Recently, we have been going through a tough time with Bruno. When he first came home from the shelter, he was so scared that he didn't show his true personality. Now that he is becoming more confident (and gained 15 pounds!!!) he is starting to display some concerning behavior. He has been barking at strangers for many months now, but we were unconcerned because when people approached him, his anxiety would cease as soon as he realized they were friendly.
(Read my May entry on Bruno's anxiety issues.)
Lately, however, even friendly strangers distress him. In the past week, we saw the first behavior that truly tested us-- he growled at strangers. People who wanted to approach him were terrified as he growled and barked at them, and lunged.We realized that this was a stress-response, because his blood pressure would increase- his eyes would water and his ears would turn bright red and blotchy. We decided to take him to the vet and see if they could prescribe him some canine anxiety medication.
Unfortunately, the two vets that Bruno knows were not in because it was a Saturday. The vets he knows are females and this vet was a male. He was reasonably comfortable in the waiting room- barking and whining only to get closer to other animals. Once we brought him into the room with the vet and the vet-tech, he completely freaked out-- he barked and growled at them both. Usually Bruno can acclimate to strangers eventually, and he has ALWAYS been docile and friendly at the vet's office in the past (it was the exact same room he has been in many times), so we gave the vet a treat to offer him. Bruno sniffed it and actually lunged at him! We were terrified he was going to try to bite the vet! I've never feared Bruno would ever bite anyone- we can put our hands in his mouth while he is eating or chewing a bone and he will just lick our fingers! All of a sudden I lost my confidence that I could promise people that he wouldn't hurt them.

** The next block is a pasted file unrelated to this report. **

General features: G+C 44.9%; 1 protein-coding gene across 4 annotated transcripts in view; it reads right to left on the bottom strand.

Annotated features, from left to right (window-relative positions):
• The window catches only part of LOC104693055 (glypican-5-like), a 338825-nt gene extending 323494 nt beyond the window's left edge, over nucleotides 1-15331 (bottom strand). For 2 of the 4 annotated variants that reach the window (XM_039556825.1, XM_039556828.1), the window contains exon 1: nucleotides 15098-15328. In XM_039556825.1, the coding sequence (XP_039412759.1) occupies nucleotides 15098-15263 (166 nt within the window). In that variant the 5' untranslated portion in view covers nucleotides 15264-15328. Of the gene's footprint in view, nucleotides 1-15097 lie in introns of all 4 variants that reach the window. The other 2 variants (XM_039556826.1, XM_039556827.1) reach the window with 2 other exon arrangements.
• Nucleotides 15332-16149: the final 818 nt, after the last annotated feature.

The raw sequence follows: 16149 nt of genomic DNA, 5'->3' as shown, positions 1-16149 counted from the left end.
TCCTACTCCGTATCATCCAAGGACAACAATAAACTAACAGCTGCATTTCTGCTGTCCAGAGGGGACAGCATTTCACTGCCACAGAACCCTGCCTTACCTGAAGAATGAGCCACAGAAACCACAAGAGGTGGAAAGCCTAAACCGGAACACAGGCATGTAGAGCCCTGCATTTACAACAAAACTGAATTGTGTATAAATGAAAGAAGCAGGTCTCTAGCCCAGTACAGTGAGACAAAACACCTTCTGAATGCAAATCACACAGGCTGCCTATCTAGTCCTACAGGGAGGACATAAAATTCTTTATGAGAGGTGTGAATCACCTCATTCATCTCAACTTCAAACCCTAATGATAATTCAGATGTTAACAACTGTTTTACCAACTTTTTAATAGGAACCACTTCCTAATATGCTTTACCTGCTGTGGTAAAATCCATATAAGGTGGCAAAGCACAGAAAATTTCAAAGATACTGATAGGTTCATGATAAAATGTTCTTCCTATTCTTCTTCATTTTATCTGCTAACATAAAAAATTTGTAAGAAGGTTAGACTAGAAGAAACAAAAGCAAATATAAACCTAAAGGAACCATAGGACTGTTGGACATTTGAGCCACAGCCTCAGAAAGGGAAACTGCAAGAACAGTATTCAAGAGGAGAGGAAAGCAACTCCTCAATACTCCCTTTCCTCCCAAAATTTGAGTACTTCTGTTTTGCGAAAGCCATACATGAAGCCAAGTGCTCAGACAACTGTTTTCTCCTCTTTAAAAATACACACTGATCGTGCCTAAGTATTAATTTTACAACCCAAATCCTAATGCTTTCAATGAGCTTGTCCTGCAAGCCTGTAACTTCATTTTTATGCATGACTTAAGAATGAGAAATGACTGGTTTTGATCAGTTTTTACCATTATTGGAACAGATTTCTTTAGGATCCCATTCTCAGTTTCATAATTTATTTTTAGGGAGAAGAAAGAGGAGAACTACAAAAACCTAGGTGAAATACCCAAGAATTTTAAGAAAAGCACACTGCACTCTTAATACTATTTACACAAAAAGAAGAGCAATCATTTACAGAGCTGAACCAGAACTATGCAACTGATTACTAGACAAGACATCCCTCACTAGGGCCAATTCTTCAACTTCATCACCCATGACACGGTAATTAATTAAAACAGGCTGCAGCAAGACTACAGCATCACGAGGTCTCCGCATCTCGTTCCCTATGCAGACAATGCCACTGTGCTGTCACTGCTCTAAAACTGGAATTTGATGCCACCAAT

We know we have to work on these behaviors and nip them in the bud before he becomes more aggressive strangers. Has anyone worked through issues like this before? Have your dogs ever threatened to bite?
The vet suggested a behaviorist and when we can afford it, we may try that- but in the mean-time he suggested a muzzle. We talked very seriously about this, and I've ordered one for certain occassions, but we decided after a lot of thought that Bruno gives us and strangers a LOT of warning before he becomes agressive. He warns us that he is uncomfortable with his voice and his posture and if we continue to allow people near him- we are asking for trouble. We are pretty confident that if we explain to people that he is not friendly to strangers, he won't need to be muzzled on an every-day basis while we are working through his issues. (After all, he has never bitten anyone, even under extreme circumstances.) On routine walks, he sits very nicely by our side and as long as we can keep his attention on us- he is comfortable.
For the time being- I am going to take advice from this article about training a difficult dog named Feebe- that really touched me:
"There are no words to describe the amount of gratification we feel knowing we have helped Feebe live up to her greatest potential to become the best dog she can be. Bad habits have been curbed because we did the work with her. Good habits have replaced them. She is not perfect – neither are you or I however, nor any other dog. But she is good enough just being her goofball self, doing the best she can with our help, and she has enriched our lives exceedingly. We did the work with her, and that is always what it takes every time. We cannot expect these animals to teach themselves or to come knowing how we want them to live in our homes – and thankfully, we get to build our own personal characters as human beings because we help them flourish.
The best gift for me in having a challenging dog has been that she taught us the true meaning of unconditional love. We have learned to love Feebe no matter what. When she slips up, when she digresses, when she is imperfect. She has taught us that she is worth loving no matter what, worth fighting for and working with despite her challenges. We still separate our dogs when we are not home, we still have to give a little extra care when it comes to Feebe – and it is always worth it. Its not that bad, it’s doable, and in the end, we get to fulfill the promise we made to her when we walked her out those shelter doors.
In exchange, Feebe loves us unconditionally too, when we mess up or are anything less than our best selves. Maybe if we looked at it another way, she’s not a challenging dog but we’re challenging people? If you can help a homeless pet in need recover and rehabilitate, if you can offer love and benevolent leadership to help them thrive, I guarantee you the challenges will be meaningful. You just might be able to surpass your wildest imagination in terms of what you can do for another being, learn what you’re really made of, and expand your heart beyond belief."